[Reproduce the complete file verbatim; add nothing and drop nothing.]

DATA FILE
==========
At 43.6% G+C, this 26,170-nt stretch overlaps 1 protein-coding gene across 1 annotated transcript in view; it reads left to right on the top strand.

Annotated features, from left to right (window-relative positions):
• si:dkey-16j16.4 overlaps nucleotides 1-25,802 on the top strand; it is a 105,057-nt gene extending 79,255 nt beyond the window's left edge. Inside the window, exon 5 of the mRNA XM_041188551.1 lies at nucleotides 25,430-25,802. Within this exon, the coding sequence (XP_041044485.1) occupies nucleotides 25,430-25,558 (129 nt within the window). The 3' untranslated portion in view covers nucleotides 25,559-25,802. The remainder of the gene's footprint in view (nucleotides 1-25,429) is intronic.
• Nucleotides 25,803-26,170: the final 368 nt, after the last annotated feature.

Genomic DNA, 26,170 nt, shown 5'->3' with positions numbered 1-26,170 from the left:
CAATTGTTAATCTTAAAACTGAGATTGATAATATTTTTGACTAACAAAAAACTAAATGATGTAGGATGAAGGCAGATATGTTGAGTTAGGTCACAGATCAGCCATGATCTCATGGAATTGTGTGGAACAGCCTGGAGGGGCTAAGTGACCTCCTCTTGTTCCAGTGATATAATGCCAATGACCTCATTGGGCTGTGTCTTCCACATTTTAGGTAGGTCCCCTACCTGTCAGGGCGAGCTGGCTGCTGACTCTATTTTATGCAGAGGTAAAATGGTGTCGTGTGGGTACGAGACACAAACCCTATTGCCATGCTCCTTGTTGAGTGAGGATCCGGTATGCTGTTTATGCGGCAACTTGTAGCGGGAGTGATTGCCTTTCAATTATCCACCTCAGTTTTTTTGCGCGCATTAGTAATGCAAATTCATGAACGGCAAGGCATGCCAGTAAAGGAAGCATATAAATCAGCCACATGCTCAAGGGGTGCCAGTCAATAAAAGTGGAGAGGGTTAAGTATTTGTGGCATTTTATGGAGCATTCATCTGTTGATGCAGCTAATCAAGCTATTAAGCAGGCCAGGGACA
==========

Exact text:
At 43.6% G+C, this 26,170-nt stretch overlaps 1 protein-coding gene across 1 annotated transcript in view; it reads left to right on the top strand.

Annotated features, from left to right (window-relative positions):
• si:dkey-16j16.4 overlaps nucleotides 1-25,802 on the top strand; it is a 105,057-nt gene extending 79,255 nt beyond the window's left edge. Inside the window, exon 5 of the mRNA XM_041188551.1 lies at nucleotides 25,430-25,802. Within this exon, the coding sequence (XP_041044485.1) occupies nucleotides 25,430-25,558 (129 nt within the window). The 3' untranslated portion in view covers nucleotides 25,559-25,802. The remainder of the gene's footprint in view (nucleotides 1-25,429) is intronic.
• Nucleotides 25,803-26,170: the final 368 nt, after the last annotated feature.

Genomic DNA, 26,170 nt, shown 5'->3' with positions numbered 1-26,170 from the left:
CAATTGTTAATCTTAAAACTGAGATTGATAATATTTTTGACTAACAAAAAACTAAATGATGTAGGATGAAGGCAGATATGTTGAGTTAGGTCACAGATCAGCCATGATCTCATGGAATTGTGTGGAACAGCCTGGAGGGGCTAAGTGACCTCCTCTTGTTCCAGTGATATAATGCCAATGACCTCATTGGGCTGTGTCTTCCACATTTTAGGTAGGTCCCCTACCTGTCAGGGCGAGCTGGCTGCTGACTCTATTTTATGCAGAGGTAAAATGGTGTCGTGTGGGTACGAGACACAAACCCTATTGCCATGCTCCTTGTTGAGTGAGGATCCGGTATGCTGTTTATGCGGCAACTTGTAGCGGGAGTGATTGCCTTTCAATTATCCACCTCAGTTTTTTTGCGCGCATTAGTAATGCAAATTCATGAACGGCAAGGCATGCCAGTAAAGGAAGCATATAAATCAGCCACATGCTCAAGGGGTGCCAGTCAATAAAAGTGGAGAGGGTTAAGTATTTGTGGCATTTTATGGAGCATTCATCTGTTGATGCAGCTAATCAAGCTATTAAGCAGGCCAGGGACA